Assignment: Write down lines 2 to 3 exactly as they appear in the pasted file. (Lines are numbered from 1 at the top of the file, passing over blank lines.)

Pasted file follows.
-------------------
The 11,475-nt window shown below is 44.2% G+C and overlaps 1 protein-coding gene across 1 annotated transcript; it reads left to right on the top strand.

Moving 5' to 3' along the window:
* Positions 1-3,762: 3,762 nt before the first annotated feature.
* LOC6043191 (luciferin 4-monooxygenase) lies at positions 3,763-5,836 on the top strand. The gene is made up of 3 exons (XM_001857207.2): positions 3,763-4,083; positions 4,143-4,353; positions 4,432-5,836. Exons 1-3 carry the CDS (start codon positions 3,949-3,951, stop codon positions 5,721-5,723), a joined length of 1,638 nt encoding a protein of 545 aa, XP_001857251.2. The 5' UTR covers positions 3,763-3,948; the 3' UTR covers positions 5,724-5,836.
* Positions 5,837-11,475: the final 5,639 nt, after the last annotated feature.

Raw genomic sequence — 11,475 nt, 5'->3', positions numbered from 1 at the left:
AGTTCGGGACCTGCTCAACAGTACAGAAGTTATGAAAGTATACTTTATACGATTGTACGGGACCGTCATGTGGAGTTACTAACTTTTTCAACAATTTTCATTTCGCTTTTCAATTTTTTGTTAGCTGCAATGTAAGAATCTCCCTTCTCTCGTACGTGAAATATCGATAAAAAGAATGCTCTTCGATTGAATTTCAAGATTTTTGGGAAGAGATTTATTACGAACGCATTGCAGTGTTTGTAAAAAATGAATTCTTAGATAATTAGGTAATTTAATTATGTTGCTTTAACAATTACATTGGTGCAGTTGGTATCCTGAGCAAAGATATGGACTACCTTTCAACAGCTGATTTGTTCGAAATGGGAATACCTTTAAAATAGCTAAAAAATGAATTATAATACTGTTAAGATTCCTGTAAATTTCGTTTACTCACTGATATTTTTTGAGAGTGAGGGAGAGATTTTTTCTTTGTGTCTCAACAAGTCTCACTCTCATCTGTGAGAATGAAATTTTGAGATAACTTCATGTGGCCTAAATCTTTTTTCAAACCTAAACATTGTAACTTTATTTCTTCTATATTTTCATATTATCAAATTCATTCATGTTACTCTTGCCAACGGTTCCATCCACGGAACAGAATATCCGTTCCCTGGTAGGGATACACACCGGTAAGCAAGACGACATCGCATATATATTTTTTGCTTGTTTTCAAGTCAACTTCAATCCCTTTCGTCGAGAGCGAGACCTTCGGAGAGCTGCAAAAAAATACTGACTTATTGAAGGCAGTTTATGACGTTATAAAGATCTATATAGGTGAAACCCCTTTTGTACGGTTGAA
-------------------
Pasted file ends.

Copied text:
Moving 5' to 3' along the window:
* Positions 1-3,762: 3,762 nt before the first annotated feature.